Roadmap of the Soul

Story by Matthew St. Amand
Photography by Priya Tharmaseelen

Sonia Palleck’s powerful four-book series, Leave the Little Light On, tells the story of Athena Brkovich, a precocious young girl who navigates a gauntlet of trauma through her childhood, teen years, young adulthood, up to the front porch of middle age. Indeed, very soon into the series’ first installment, “Windsor,” Athena and her two older sisters are sent to live with relatives when their mother is hospitalized, and their father finds himself unable to care for them. This sets the rocky baseline for the experiences yet to come.

Inspiration to write this series came suddenly. Sonia still remembers the day: early on the morning of March 1, 2020. At an ungodly predawn hour, Sonia awoke to the sound of a man’s voice, which said to her: “It’s time to write!” 

“That voice came from outside of my consciousness,” Sonia remembers. “I looked around, asked if someone was there.”

No one was there. Sonia was alone in the house.

“I got out of bed, went and got a journal and a pen,” she says, “and I started writing.”

Still half asleep, journal before her, Sonia found herself writing about a character named Athena.

“As I was writing and I realized she was me, I felt some resistance to sharing my personal history,” Sonia says, “but then I realized that there’s a greater purpose to getting this message out to people.” 

Sonia was born in Windsor in 1968 and spent the first seven years of her life on Albert Road near the Ford Windsor engine plant. 

“I grew up in a war-time house,” she recalls. “Seven of us lived in that three-bedroom house. My mother didn’t drive, so I took the city bus to Gordon McGregor Public School.”

When she was seven years old, Sonia’s family moved to Tecumseh. 

“The population was about twelve hundred people, at that time,” she continues. “We were the second house in that subdivision. My parents worked in Windsor, so we were latchkey kids, fending for ourselves at home and around the neighbourhood.”

Sonia attended Victoria and A. V. Graham public schools and then Belle River District High School for grades nine and ten.

“I completed grades eleven to thirteen at Herman high school,” she says. “I attended the University of Windsor and studied science on an academic scholarship. After graduation, I was accepted to dental school in London.” 

Sonia has been a dentist since 1993 and an orthodontist for the past twenty-five years. Seeing up to a hundred patients a day, it’s not like Sonia has the spare time to read a book, much less write one—or four of them—but over an eighteen-month period, she did just that.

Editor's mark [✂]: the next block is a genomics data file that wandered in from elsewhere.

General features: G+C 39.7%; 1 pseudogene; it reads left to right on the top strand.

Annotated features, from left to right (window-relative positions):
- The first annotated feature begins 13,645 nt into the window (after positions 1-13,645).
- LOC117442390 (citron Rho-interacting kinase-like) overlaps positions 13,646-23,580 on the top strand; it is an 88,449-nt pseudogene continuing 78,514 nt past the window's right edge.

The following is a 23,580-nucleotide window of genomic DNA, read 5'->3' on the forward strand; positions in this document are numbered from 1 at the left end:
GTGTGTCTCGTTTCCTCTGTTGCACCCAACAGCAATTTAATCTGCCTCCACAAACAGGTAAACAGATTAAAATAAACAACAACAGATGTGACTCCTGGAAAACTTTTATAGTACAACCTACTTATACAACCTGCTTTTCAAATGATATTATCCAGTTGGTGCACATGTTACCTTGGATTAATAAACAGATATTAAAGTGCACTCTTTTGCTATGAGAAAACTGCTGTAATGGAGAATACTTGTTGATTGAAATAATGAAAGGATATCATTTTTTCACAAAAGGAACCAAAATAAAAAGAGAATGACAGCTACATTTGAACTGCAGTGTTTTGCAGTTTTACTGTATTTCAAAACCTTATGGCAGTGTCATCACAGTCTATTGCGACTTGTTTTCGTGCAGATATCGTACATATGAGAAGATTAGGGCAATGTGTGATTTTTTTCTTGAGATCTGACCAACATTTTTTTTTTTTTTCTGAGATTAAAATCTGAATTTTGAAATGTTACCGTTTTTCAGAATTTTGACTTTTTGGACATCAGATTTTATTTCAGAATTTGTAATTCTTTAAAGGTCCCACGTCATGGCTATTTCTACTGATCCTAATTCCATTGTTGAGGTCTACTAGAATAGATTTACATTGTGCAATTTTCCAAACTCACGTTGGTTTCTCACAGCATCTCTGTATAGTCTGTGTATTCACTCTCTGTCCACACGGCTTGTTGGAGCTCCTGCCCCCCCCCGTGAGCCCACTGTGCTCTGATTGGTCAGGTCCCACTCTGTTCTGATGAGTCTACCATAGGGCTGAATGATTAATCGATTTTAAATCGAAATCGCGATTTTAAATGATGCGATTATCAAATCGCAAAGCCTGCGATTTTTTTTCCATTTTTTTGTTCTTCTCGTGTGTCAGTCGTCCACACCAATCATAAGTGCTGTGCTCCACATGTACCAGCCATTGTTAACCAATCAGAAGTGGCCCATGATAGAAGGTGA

“I wrote an hour a day,” Sonia says. “From four o’clock in the morning until five. And then I went about my day and never gave the writing another thought—until the next morning. Every day I sat down and it just came back, this voice speaking to me, the words flowing.”

Among the surprises Sonia encountered during the composition of the book series were all the connections through the narrative that naturally formed. 

“I never plotted out the story,” Sonia says. “I just wrote what came to me, so I was surprised that as I got into the series, the later books, I would make connections back to something I wrote in Book One. The connections came up on their own.”

Another surprise was seeing how some people, with whom Sonia didn’t feel particularly aligned, were often the ones who pushed her to see things from a new perspective. 

“An event might not seem important at the time,” Sonia says, “but looking back on it, it now gives me pause to consider something, to see situations differently. Recognize a pattern. It didn’t seem important at the time, but in retrospect… there were many people who were helpful to me who didn’t get mentioned in the book.”

In her professional life, Sonia is a pioneer of digital technology in orthodontics and lectures internationally—as well as instructing part time at Western University—teaching colleagues about customized appliances and outcomes to advance the profession. Sonia has traveled the world doing this, but she never forgets her Windsor roots.

“I think Windsor was a magical place to grow up in at that time,” Sonia says. “It’s extremely multicultural—everyone belongs somewhere… to a church, or a hall, or a cultural center. Windsor, with its blue-collar persona, has humility, which is something that is lost on a lot of people. Humility doesn’t mean groveling; it’s recognizing that we all have lots of opportunity to learn. Humility is necessary for learning. Windsor has that as a vibe, which makes us very powerful in terms of being able to shift to change, be malleable, to move through things. Windsor has a good sense of humour. It can be gritty. When something doesn’t work, we get down to work and fix it.” 

Sonia has her own experiences of things not working, having to be malleable, and finding peace through humility. Inspiration to write Leave the Little Light On came after a series of reversals in her personal and professional lives. She lived through a divorce and lost both of her parents a few years apart. Sonia regrouped, reconnected with her humanity and realized that shaming and blaming only hindered healing. Rather than simply internalizing what she learned through these painful experiences, Sonia sought to encourage others by authoring her books.

And she is not done yet.

“Right now I am working on a two-book series, which is a totally different tale,” Sonia says. “And I’m also working on a Christmas story about the feminine divine, which I hope to have finished by December.”

Then she muses: “There are times I stop and wonder: ‘What is my genre?’ And I realized, it’s the human heart. The light and the dark and the condition of love. That’s a thread in all these books. That’s what I write about—the human experience.” 

To learn more about Sonia’s books, visit her online at

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